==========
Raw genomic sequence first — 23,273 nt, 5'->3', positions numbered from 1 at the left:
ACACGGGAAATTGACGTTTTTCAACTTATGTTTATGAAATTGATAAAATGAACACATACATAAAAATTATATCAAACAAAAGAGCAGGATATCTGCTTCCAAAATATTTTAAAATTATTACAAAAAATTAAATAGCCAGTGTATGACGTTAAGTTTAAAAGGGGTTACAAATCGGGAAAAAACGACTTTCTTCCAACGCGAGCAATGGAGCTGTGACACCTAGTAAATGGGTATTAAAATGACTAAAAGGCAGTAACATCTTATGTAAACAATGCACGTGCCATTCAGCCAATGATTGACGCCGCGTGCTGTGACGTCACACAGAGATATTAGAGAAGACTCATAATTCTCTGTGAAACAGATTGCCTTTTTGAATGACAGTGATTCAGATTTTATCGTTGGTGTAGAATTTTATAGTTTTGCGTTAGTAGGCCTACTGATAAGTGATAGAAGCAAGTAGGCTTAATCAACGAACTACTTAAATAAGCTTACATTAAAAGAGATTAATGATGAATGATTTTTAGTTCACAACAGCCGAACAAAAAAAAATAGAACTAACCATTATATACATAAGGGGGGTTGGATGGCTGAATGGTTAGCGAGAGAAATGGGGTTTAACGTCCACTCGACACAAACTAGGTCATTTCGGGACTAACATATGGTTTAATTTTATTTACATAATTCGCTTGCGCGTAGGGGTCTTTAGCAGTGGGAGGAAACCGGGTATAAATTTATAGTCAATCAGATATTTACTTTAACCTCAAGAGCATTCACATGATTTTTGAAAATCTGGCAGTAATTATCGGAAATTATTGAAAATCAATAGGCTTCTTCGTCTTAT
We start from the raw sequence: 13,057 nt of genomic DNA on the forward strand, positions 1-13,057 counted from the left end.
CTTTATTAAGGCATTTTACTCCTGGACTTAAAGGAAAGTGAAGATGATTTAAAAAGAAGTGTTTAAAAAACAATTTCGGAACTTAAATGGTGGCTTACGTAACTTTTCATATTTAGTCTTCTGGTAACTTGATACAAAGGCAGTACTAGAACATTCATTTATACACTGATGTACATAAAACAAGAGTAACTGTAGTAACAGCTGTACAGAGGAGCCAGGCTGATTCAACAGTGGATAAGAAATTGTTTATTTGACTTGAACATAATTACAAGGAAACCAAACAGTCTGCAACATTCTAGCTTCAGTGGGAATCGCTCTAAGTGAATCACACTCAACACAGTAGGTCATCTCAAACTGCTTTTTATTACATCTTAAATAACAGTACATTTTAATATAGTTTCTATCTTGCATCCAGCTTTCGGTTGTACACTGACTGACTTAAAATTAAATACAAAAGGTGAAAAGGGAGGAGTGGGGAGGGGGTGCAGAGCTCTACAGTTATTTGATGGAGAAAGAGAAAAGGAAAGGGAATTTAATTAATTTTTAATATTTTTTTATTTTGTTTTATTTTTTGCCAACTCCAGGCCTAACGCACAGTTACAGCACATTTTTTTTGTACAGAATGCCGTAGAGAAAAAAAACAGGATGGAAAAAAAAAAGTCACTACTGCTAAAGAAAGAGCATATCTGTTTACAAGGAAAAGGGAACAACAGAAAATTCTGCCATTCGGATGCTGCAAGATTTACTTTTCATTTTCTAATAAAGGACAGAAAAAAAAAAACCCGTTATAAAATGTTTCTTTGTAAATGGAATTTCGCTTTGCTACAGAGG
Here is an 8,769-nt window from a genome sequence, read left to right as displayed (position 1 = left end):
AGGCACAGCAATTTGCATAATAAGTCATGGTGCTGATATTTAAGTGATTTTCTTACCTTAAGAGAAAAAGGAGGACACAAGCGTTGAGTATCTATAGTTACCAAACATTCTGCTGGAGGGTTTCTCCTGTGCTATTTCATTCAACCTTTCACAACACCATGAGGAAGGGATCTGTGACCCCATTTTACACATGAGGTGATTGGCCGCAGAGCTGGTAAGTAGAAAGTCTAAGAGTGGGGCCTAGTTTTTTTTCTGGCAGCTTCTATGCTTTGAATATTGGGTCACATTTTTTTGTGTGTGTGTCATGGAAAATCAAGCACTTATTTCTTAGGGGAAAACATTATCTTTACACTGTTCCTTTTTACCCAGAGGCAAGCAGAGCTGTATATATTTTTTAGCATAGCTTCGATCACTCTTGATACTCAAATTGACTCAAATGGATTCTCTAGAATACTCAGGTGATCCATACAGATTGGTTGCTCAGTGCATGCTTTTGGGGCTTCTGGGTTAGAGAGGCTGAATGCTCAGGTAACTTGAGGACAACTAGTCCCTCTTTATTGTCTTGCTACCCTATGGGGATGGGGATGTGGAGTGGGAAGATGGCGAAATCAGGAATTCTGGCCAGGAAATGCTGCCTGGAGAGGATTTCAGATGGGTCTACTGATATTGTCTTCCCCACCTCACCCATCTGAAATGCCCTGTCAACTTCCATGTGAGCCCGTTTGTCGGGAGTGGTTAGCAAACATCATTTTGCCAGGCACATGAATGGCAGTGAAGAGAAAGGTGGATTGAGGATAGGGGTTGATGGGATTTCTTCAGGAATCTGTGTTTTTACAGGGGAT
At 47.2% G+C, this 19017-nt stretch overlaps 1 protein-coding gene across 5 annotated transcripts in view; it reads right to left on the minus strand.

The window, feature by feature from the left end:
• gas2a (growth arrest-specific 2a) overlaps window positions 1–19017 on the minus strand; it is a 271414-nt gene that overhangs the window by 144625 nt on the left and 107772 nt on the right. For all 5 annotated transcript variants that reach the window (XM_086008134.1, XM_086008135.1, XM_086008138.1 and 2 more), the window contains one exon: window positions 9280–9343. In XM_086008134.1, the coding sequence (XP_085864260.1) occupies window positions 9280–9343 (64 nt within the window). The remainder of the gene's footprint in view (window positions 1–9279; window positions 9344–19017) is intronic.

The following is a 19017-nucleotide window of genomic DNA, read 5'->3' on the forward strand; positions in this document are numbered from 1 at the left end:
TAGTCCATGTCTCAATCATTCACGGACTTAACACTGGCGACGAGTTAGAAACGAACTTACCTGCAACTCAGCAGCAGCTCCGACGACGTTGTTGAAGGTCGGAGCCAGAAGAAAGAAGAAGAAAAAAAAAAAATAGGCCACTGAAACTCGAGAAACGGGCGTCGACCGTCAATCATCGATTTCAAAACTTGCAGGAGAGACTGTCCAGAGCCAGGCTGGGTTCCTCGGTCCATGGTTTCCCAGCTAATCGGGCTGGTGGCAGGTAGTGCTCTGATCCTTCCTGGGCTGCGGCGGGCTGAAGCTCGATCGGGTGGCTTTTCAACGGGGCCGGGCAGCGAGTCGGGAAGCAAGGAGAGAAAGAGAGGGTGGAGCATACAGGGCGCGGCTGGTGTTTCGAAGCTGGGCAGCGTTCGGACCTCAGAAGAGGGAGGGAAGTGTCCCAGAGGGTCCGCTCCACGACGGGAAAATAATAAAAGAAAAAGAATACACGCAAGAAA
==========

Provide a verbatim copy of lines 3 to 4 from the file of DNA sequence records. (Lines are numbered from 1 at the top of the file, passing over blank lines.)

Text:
We start from the raw sequence: 13,057 nt of genomic DNA on the forward strand, positions 1-13,057 counted from the left end.
CTTTATTAAGGCATTTTACTCCTGGACTTAAAGGAAAGTGAAGATGATTTAAAAAGAAGTGTTTAAAAAACAATTTCGGAACTTAAATGGTGGCTTACGTAACTTTTCATATTTAGTCTTCTGGTAACTTGATACAAAGGCAGTACTAGAACATTCATTTATACACTGATGTACATAAAACAAGAGTAACTGTAGTAACAGCTGTACAGAGGAGCCAGGCTGATTCAACAGTGGATAAGAAATTGTTTATTTGACTTGAACATAATTACAAGGAAACCAAACAGTCTGCAACATTCTAGCTTCAGTGGGAATCGCTCTAAGTGAATCACACTCAACACAGTAGGTCATCTCAAACTGCTTTTTATTACATCTTAAATAACAGTACATTTTAATATAGTTTCTATCTTGCATCCAGCTTTCGGTTGTACACTGACTGACTTAAAATTAAATACAAAAGGTGAAAAGGGAGGAGTGGGGAGGGGGTGCAGAGCTCTACAGTTATTTGATGGAGAAAGAGAAAAGGAAAGGGAATTTAATTAATTTTTAATATTTTTTTATTTTGTTTTATTTTTTGCCAACTCCAGGCCTAACGCACAGTTACAGCACATTTTTTTTGTACAGAATGCCGTAGAGAAAAAAAACAGGATGGAAAAAAAAAAGTCACTACTGCTAAAGAAAGAGCATATCTGTTTACAAGGAAAAGGGAACAACAGAAAATTCTGCCATTCGGATGCTGCAAGATTTACTTTTCATTTTCTAATAAAGGACAGAAAAAAAAAAACCCGTTATAAAATGTTTCTTTGTAAATGGAATTTCGCTTTGCTACAGAGG